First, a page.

There’s been a lot of talk in the press about Netflix’s gamble in acquiring “Beasts of No Nation” for simultaneous streaming and theatrical release, but the really bold moves come from writer-director Cary Fukunaga, who has crafted a gripping film about a thoroughly depressing subject — child soldiers in Africa.
That this adaptation of the novel by Uzodinma Iweala remains so gripping even as it piles horror upon horror is a testament to Fukunaga’s skill as a storyteller. (He’s on a roll, after directing the first season of HBO’s “True Detective” and then not directing the second season of “True Detective.”)
The film stands as a testament to the devastation and destruction that war visits upon the most innocent, and its story couldn’t be more timely or relevant. Audiences willing to explore such dark subject matter will be rewarded on multiple levels, not least of which are the performances by Idris Elba and newcomer Abraham Attah.
Attah stars as Agu, a young boy living in a safe zone while war rages across his unnamed African country. This separate peace comes to an end, however, and when there’s no room in the car taking Agu’s mother and baby sister to safety in the capitol, he must stay behind with his father and brother, who are soon executed by government forces. Running for safety in the bush, Agu falls in with a group of rebels led by The Commandant (Elba).
To remain with the rebels, Agu must be trained and indoctrinated, with personality-wiping exercises that resemble the hardcore religious cults of the 1970s. (At one point Agu and his fellow acolytes are buried alive so that they can be “reborn” as warriors.) Once Agu becomes a fighter, his life gets worse and worse: he must hack to death a man he knows is innocent, he’s sexually abused by a higher-up and he’s regularly given heroin (“brown-brown”) by his comrades.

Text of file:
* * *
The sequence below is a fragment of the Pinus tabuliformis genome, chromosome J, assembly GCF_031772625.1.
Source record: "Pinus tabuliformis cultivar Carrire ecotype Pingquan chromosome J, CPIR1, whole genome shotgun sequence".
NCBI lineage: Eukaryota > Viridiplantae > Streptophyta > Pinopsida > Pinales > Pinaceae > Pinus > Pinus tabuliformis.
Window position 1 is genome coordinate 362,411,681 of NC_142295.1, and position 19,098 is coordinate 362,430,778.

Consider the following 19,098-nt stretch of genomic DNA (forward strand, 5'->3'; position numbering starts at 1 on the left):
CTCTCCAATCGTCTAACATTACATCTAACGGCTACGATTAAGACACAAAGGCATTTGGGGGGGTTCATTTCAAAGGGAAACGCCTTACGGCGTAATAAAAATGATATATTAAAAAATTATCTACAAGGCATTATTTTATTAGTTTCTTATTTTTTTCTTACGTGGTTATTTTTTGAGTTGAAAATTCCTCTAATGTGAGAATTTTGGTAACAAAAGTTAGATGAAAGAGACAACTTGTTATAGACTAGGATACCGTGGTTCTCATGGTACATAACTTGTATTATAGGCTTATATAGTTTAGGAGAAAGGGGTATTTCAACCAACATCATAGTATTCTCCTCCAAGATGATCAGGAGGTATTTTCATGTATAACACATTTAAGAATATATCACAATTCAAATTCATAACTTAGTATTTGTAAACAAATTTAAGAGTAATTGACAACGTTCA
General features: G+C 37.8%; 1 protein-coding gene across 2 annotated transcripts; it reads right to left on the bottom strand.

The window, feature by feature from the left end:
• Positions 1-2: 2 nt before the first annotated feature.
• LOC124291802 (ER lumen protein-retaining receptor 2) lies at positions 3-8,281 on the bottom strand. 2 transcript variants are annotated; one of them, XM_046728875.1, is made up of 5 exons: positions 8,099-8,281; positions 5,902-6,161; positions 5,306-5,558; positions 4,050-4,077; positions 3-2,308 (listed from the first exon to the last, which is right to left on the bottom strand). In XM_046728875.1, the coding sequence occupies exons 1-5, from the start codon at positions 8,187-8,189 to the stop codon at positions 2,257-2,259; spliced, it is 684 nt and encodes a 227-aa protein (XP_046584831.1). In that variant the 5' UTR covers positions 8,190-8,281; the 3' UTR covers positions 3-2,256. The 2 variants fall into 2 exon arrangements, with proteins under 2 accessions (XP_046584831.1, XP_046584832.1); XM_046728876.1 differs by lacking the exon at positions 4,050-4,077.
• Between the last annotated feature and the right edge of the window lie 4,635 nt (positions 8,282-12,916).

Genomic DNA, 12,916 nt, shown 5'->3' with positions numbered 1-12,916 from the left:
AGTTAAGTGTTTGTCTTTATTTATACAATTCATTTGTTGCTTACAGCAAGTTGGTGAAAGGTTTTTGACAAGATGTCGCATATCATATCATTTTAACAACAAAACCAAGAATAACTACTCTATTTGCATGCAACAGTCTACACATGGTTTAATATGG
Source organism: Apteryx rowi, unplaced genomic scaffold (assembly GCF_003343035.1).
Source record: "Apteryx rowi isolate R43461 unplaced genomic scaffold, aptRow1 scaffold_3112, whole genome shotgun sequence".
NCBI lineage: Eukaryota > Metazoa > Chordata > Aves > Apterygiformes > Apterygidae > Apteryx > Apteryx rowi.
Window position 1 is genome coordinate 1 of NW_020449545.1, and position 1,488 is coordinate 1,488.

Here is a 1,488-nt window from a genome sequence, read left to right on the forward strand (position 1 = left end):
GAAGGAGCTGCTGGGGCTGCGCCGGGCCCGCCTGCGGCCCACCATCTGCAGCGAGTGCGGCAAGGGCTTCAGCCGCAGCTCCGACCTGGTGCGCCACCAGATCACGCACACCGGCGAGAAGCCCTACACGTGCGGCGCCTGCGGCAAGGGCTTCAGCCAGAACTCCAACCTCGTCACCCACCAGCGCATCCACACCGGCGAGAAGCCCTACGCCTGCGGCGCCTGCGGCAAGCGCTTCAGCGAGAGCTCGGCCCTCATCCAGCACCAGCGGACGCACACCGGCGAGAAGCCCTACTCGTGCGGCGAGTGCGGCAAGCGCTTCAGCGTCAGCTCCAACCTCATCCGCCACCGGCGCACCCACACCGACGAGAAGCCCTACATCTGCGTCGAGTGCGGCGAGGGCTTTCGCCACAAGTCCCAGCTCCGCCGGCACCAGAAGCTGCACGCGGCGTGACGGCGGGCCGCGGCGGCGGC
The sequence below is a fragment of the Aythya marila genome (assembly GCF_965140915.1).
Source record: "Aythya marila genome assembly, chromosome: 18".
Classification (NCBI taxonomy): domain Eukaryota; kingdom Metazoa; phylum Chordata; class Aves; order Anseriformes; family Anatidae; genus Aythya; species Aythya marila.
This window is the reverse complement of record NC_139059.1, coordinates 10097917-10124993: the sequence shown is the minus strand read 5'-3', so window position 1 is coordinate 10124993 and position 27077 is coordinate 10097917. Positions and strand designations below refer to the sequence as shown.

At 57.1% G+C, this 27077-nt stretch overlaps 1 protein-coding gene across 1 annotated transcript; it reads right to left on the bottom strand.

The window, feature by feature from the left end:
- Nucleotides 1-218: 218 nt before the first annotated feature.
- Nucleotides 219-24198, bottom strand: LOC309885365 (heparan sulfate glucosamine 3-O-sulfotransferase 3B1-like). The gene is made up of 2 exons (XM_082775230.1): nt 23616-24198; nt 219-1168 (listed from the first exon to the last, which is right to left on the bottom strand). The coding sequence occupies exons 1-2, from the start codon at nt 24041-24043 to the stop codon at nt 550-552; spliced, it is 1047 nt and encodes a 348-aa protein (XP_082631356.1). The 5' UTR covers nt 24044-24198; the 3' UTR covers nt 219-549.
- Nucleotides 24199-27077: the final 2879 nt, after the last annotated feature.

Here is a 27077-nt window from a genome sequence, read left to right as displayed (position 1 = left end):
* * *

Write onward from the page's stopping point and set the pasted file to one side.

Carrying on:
All that keeps Agu going is the prospect of being reunited with his beloved mother, even when that prospect grows dimmer and dimmer. (He spends the first part of the film having an interior monologue to God, whom his mother said would always listen, but after a certain point, Agu decides that he has committed such atrocities that God will no longer lend him an ear.) “Beasts of No Nation” never soft-pedals its bleakness, but it also manages to allow audiences to leave with some shred of hope for Agu and his future.
Attah appears in nearly every scene, and his character trajectory steers the plot: His ability to transform from a happy, bubbly kid to a dead-eyed killer thus plays an integral role in the film’s success. Elba, in a supporting role, projects the kind of menacing charisma that would make men follow him into the jungle while also demonstrating the cracks in his veneer that prove to be his eventual undoing.
There’s some truly hard-to-watch material here — and a case could be made that Fukunaga could have included a little less of it without diminishing the film’s overall impact — but “Beasts of No Nation” is the kind of sincere, powerful filmmaking that gives socially conscious drama a good name.